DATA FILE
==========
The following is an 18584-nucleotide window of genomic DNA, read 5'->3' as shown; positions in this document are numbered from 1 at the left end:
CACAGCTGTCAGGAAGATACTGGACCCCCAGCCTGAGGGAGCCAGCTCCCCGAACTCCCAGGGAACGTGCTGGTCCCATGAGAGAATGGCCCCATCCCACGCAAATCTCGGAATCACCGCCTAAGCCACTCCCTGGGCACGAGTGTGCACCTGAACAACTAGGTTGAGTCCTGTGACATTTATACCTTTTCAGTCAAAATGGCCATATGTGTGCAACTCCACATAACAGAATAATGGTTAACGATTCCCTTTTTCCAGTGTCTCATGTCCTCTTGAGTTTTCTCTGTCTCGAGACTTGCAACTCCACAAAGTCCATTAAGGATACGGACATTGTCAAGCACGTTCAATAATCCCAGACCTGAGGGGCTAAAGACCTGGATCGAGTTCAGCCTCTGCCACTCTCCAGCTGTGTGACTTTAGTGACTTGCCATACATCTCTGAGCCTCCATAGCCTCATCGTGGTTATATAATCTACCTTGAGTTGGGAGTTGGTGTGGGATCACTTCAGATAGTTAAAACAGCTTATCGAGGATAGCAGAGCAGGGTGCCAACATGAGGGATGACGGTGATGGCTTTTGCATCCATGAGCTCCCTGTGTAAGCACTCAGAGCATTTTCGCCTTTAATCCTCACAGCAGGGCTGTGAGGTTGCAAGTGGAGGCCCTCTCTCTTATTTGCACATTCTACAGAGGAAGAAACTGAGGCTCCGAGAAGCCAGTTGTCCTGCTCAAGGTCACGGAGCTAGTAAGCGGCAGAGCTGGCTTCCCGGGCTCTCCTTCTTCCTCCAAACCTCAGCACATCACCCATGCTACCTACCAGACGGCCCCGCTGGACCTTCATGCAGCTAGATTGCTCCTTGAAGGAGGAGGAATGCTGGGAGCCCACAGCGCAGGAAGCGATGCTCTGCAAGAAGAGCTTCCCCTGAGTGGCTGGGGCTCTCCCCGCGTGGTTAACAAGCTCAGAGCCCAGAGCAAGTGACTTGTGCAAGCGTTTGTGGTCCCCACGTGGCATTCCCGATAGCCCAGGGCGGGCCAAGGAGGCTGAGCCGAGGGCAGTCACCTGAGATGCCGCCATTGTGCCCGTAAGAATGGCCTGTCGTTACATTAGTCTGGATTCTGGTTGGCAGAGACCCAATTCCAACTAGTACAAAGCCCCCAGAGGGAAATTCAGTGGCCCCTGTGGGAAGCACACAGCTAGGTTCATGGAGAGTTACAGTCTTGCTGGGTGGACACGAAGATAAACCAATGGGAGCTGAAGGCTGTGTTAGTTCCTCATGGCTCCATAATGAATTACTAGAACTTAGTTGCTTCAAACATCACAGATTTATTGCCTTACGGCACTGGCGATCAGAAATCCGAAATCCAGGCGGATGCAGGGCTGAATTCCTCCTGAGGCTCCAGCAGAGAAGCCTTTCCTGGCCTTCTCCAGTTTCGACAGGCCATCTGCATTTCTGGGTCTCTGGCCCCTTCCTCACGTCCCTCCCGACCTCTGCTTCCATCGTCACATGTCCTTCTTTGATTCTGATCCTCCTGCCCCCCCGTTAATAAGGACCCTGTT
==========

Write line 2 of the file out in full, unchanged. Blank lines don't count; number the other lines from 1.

CACAGCTGTCAGGAAGATACTGGACCCCCAGCCTGAGGGAGCCAGCTCCCCGAACTCCCAGGGAACGTGCTGGTCCCATGAGAGAATGGCCCCATCCCACGCAAATCTCGGAATCACCGCCTAAGCCACTCCCTGGGCACGAGTGTGCACCTGAACAACTAGGTTGAGTCCTGTGACATTTATACCTTTTCAGTCAAAATGGCCATATGTGTGCAACTCCACATAACAGAATAATGGTTAACGATTCCCTTTTTCCAGTGTCTCATGTCCTCTTGAGTTTTCTCTGTCTCGAGACTTGCAACTCCACAAAGTCCATTAAGGATACGGACATTGTCAAGCACGTTCAATAATCCCAGACCTGAGGGGCTAAAGACCTGGATCGAGTTCAGCCTCTGCCACTCTCCAGCTGTGTGACTTTAGTGACTTGCCATACATCTCTGAGCCTCCATAGCCTCATCGTGGTTATATAATCTACCTTGAGTTGGGAGTTGGTGTGGGATCACTTCAGATAGTTAAAACAGCTTATCGAGGATAGCAGAGCAGGGTGCCAACATGAGGGATGACGGTGATGGCTTTTGCATCCATGAGCTCCCTGTGTAAGCACTCAGAGCATTTTCGCCTTTAATCCTCACAGCAGGGCTGTGAGGTTGCAAGTGGAGGCCCTCTCTCTTATTTGCACATTCTACAGAGGAAGAAACTGAGGCTCCGAGAAGCCAGTTGTCCTGCTCAAGGTCACGGAGCTAGTAAGCGGCAGAGCTGGCTTCCCGGGCTCTCCTTCTTCCTCCAAACCTCAGCACATCACCCATGCTACCTACCAGACGGCCCCGCTGGACCTTCATGCAGCTAGATTGCTCCTTGAAGGAGGAGGAATGCTGGGAGCCCACAGCGCAGGAAGCGATGCTCTGCAAGAAGAGCTTCCCCTGAGTGGCTGGGGCTCTCCCCGCGTGGTTAACAAGCTCAGAGCCCAGAGCAAGTGACTTGTGCAAGCGTTTGTGGTCCCCACGTGGCATTCCCGATAGCCCAGGGCGGGCCAAGGAGGCTGAGCCGAGGGCAGTCACCTGAGATGCCGCCATTGTGCCCGTAAGAATGGCCTGTCGTTACATTAGTCTGGATTCTGGTTGGCAGAGACCCAATTCCAACTAGTACAAAGCCCCCAGAGGGAAATTCAGTGGCCCCTGTGGGAAGCACACAGCTAGGTTCATGGAGAGTTACAGTCTTGCTGGGTGGACACGAAGATAAACCAATGGGAGCTGAAGGCTGTGTTAGTTCCTCATGGCTCCATAATGAATTACTAGAACTTAGTTGCTTCAAACATCACAGATTTATTGCCTTACGGCACTGGCGATCAGAAATCCGAAATCCAGGCGGATGCAGGGCTGAATTCCTCCTGAGGCTCCAGCAGAGAAGCCTTTCCTGGCCTTCTCCAGTTTCGACAGGCCATCTGCATTTCTGGGTCTCTGGCCCCTTCCTCACGTCCCTCCCGACCTCTGCTTCCATCGTCACATGTCCTTCTTTGATTCTGATCCTCCTGCCCCCCCGTTAATAAGGACCCTGTT